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Metamorphic Rocks
Metamorphism
• Literally translates to “change of form”
• In geology it refers to solid-state changes
in mineral assemblages of a rock, and/or
the texture of these minerals
• Due to changes in temperature and/or
pressure
Sources of Heat for Metamorphism
• Heat from Earth’s interior
• Geothermal gradient is the
increase in temperature with
depth
– Typical continental geothermal
gradient is 25-30°C/km
– Volcanically active areas have
geothermal gradients of 3050°C/km
– Oceanic trenches have
geothermal gradients as low as
5-10°C/km
Sources of Heat for Metamorphism
• Heat from magma
• Emplacement of magma chambers will add heat to the
immediately surrounding rock
– Gabbroic magma ~1300°C
– Granitic magma ~700°C
Pressure Associated with Metamorphism
• Lithostatic pressure: the confining pressure created by
the material that sits above a particular location.
Lithostatic pressure is equal in all directions and
compresses the volume of rock.
– Basalt: 3 g/cm3 (3000 kg/m3)
– Granite: 2.7 g/cm3 (2700 kg/m3)
– The lithostatic pressure at a 10 km
depth is ≈ 3 kbar = 0.3 GPa
Pressure Associated with Metamorphism
• Directed pressure: pressure is imposed in a particular
direction due to a regional stress field.
• Directed pressure affects
the shape and arrangement
of the minerals
• Directed pressure varies with tectonic environment
– Compressional environments: Horz > Vert Pressure
– Extensional environments: Vert > Horz Pressure
Types of Metamorphism
• Contact Metamorphism
– Thermal variation controls processes
• Regional Metamorphism
– Orogenic Metamorphism
• Combination of temperature and
directed pressure
– Burial Metamorphism
• Combination of temperature and
lithostatic pressure
• Fault-Zone Metamorphism
– Directed pressure controls
processes (GEOL 41.1)
Contact Metamorphism
• Occurs adjacent to
igneous intrusions
• Temperature contrast
between magma
chamber and host rock
• Most evident in lowpressure (near-surface)
environments
Regional Metamorphism
• Increase in temperature
is accompanied by an
increase in pressure
• Usually there is directed
pressure, so rock
deformation increases
with metamorphic grade
Development of Foliations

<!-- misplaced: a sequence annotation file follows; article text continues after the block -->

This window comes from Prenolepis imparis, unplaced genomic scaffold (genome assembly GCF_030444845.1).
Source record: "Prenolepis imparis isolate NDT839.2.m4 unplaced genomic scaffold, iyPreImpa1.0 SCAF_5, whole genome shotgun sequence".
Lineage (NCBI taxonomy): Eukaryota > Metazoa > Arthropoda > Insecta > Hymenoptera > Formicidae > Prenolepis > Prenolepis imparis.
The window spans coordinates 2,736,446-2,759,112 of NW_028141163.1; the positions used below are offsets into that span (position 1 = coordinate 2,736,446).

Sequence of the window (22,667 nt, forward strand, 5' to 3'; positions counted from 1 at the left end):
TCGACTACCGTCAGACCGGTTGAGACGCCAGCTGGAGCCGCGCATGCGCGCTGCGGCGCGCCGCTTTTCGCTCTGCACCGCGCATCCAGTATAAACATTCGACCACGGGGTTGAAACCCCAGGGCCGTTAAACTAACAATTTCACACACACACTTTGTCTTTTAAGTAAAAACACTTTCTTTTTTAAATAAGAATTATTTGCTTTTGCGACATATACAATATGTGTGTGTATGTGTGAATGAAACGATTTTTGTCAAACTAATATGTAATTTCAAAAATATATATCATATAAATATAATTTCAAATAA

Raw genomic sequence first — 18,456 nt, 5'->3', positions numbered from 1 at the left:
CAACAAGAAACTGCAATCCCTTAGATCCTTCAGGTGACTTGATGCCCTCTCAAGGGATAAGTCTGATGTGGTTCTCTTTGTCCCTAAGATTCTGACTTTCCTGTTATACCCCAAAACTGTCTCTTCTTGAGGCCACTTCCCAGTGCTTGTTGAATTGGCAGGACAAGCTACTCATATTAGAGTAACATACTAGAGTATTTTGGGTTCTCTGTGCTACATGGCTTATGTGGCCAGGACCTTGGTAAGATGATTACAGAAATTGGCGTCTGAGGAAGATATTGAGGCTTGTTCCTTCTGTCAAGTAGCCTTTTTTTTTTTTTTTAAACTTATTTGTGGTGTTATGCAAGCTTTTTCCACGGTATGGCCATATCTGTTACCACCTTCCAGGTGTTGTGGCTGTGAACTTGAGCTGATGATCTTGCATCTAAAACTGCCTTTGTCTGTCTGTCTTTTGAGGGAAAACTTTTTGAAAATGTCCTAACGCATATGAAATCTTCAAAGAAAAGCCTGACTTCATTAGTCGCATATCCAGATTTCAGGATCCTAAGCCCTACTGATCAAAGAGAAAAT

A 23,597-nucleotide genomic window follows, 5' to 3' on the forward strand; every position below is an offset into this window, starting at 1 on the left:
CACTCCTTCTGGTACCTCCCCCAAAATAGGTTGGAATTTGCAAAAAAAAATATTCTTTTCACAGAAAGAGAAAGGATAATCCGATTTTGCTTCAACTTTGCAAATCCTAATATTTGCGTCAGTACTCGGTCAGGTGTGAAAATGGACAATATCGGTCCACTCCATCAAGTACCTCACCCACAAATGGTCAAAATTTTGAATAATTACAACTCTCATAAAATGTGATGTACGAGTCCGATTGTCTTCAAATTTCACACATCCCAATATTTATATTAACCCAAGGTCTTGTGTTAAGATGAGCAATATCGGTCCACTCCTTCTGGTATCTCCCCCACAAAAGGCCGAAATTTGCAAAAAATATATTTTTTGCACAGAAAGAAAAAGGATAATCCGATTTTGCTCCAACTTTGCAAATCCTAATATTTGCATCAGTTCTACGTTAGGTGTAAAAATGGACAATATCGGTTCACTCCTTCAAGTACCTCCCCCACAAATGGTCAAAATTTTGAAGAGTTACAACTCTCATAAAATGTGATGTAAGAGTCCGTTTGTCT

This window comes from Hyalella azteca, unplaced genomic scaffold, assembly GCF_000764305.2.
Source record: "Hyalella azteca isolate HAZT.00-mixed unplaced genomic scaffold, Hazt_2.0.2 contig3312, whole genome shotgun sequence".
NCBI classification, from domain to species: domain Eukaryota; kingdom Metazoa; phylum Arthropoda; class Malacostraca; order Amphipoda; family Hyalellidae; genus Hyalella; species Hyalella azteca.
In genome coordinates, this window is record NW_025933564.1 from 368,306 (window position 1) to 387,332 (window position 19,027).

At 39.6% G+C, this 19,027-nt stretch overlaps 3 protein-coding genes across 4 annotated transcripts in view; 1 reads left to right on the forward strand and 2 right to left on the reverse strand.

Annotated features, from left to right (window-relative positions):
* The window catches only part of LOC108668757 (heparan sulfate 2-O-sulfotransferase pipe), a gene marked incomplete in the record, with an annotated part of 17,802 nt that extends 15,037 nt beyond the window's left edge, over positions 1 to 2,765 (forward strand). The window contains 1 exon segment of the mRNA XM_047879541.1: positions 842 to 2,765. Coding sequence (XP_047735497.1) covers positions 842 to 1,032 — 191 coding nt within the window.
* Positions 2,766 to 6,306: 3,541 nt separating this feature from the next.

Recrystallization
Pressure Solution
Remobilization
Rotation
Metamorphic Zones
and Facies
Mineral Zones of G.W. Barrow (1893)
• Barrow noted that pelitic
rocks of the Scottish
Highlands had distinct
mineral zones (Gt, Ky, Sil)
• He concluded that this was
the result of increasing
metamorphic grade (T)
• Tilley (1925) added the lowgrade Biotite and Chlorite
zones
Excerpted From Gillen (1982) Metamorphic Geology. An
Introduction to Tectonic and Metamorphic Processes.
• Bt, Gt, St, Ky, and Sil are
Index Minerals in
metapelitic rocks
Index Mineral Isograds
• The line that defines
the first appearance of
an index mineral
corresponds to a line
of equal metamorphic
grade
• Introduction of the
concept of an isograd
Eskola and Metamorphic Facies
• Eskola (1914, 1915) noted
that metapelitic rocks in
southern Finland (Orijärvi)
contained the assemblage
Bt-Ms whereas near Oslo,
rocks contained the
compositionally equivalent
mineral assemblage Kf-Cd
• If rocks are the same
composition, then the
2 KMg3AlSi3O10(OH)2 + 6 KAl2AlSi3O10(OH)2 + 15 SiO2
mineralogical difference
↔
must be due to a difference
3 Mg2Al4Si5O18 + 8 KAlSi3O8 + 8 H2O
in physical conditions
Eskola and Metamorphic Facies
• Eskola (1915) introduced the concept of
metamorphic facies:
– “In any rock or metamorphic formation which has
arrived at a chemical equilibrium through
metamorphism at constant temperature and
pressure conditions, the mineral composition is
controlled only by the chemical composition.”
• A metamorphic facies is a set of repeatedly
associated metamorphic mineral assemblages
• If you find a specified mineral assemblage, then you
can assign a metamorphic facies to the area, and
thereby assign a range of pressure and temperature
conditions.
Eskola and Metamorphic Facies
• In 1920, Eskola introduced five metamorphic facies that were
defined by mineral assemblages in metabasites:
– Greenschist
– Amphibolite
– Hornfels
– Sanidinite
– Eclogite
• In 1939, Eskola added an additional 3 metamorphic facies:
– Granulite
– Epidote-amphibolite
– Glaucophane-schist (now called Blueschist)
• In 1959 and 1960, Coombs added two additional metamorphic
facies:
– Zeolite
– Prehnite-Pumpellyite (now called Subgreenschist)
Progressive Metamorphism of Shales
Increasing Temperature
Slate
Phyllite
Schist
Gneiss
Non-Foliated Metamorphic Rocks
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